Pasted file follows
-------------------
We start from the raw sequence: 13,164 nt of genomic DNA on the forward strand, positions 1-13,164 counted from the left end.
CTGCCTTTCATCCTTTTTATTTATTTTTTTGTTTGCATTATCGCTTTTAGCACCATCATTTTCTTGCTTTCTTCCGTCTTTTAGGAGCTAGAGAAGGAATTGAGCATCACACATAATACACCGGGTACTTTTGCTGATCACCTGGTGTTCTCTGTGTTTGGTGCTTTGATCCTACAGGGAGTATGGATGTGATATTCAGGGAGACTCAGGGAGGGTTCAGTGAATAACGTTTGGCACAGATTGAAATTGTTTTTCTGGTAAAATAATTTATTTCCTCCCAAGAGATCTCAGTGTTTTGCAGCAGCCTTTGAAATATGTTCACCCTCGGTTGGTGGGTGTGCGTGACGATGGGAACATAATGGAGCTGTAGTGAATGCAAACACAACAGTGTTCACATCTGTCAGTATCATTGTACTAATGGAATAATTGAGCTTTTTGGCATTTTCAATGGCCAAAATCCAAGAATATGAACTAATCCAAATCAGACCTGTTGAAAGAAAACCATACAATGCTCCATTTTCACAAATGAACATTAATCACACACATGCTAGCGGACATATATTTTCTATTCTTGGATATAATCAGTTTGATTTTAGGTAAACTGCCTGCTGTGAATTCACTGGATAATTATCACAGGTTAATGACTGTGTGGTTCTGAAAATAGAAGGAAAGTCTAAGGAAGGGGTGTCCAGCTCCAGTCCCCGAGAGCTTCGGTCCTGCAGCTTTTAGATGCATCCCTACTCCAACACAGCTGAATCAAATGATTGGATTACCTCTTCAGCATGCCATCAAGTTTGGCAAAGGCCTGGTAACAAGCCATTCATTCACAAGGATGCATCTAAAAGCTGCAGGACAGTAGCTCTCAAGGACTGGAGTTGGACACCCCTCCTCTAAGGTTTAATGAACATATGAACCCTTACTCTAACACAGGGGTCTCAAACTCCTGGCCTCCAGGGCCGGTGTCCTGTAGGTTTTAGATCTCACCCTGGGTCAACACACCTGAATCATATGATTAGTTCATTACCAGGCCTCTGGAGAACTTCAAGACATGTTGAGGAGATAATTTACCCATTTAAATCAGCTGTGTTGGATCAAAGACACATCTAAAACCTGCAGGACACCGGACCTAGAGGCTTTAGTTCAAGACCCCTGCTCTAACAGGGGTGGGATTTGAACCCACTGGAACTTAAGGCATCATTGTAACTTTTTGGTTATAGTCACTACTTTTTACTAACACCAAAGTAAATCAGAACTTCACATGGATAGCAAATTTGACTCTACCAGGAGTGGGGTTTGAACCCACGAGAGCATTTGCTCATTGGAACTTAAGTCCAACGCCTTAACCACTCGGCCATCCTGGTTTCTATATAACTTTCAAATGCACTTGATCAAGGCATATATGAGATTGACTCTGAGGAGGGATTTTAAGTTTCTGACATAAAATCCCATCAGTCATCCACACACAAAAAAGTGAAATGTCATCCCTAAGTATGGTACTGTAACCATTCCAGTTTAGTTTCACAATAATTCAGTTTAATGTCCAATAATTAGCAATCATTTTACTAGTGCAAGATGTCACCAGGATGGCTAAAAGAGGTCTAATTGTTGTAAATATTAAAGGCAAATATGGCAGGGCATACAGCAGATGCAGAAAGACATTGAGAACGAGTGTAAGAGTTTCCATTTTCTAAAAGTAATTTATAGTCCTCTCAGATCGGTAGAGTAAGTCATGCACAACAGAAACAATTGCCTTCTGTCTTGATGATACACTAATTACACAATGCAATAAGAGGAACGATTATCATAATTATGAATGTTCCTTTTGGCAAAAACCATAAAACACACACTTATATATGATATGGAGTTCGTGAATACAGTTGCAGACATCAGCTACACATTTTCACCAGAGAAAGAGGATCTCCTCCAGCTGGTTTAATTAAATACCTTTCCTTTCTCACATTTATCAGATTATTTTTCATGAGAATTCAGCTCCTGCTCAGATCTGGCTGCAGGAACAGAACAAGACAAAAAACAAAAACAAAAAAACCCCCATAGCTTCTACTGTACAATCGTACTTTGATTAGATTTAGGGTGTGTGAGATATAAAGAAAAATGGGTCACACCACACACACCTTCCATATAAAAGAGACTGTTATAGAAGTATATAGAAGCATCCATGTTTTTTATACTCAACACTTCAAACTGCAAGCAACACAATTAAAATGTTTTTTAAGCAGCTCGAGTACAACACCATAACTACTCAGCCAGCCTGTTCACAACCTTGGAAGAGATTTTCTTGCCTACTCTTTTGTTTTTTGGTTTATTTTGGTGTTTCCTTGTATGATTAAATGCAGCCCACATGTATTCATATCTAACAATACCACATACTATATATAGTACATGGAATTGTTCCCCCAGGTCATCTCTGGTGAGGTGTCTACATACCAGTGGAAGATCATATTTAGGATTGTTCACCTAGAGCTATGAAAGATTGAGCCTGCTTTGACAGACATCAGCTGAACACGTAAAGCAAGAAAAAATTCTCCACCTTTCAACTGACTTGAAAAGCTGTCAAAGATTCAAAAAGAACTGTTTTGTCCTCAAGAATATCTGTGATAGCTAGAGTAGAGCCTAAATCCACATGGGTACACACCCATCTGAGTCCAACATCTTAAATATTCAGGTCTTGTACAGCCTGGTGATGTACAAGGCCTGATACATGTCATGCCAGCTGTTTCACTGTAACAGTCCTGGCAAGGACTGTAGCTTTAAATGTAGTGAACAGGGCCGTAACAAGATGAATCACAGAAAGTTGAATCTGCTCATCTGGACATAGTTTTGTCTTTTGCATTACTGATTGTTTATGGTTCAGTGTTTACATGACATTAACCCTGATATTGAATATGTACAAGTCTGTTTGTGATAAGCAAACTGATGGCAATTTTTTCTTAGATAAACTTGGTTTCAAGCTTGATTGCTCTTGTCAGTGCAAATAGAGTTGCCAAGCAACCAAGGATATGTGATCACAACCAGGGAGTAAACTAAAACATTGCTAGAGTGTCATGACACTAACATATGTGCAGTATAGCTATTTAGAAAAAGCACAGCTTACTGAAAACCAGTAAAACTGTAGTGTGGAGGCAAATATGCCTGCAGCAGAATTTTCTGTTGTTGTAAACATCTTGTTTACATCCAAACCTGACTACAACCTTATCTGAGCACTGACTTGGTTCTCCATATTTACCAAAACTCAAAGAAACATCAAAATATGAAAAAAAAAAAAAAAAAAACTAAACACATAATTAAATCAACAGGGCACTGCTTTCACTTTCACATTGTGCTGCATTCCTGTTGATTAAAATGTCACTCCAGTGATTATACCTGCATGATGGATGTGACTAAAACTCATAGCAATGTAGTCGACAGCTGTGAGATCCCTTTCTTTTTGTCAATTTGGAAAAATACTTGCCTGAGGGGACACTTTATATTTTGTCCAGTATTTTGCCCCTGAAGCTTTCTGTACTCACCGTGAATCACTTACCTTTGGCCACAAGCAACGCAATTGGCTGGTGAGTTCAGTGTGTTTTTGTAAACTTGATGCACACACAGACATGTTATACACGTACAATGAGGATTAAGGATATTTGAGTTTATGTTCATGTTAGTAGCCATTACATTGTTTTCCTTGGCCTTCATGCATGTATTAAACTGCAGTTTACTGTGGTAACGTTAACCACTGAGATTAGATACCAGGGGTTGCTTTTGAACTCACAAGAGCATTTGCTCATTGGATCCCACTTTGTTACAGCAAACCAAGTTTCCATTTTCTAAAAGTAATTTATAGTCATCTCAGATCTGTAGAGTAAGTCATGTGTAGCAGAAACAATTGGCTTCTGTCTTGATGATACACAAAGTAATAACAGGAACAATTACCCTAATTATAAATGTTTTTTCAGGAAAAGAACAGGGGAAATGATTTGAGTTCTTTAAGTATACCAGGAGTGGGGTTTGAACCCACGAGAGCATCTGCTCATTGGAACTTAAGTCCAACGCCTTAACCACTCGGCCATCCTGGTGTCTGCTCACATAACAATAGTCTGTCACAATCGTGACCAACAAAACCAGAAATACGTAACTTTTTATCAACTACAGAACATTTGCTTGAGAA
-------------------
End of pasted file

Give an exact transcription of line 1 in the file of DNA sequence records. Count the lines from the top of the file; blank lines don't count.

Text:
We start from the raw sequence: 13,164 nt of genomic DNA on the forward strand, positions 1-13,164 counted from the left end.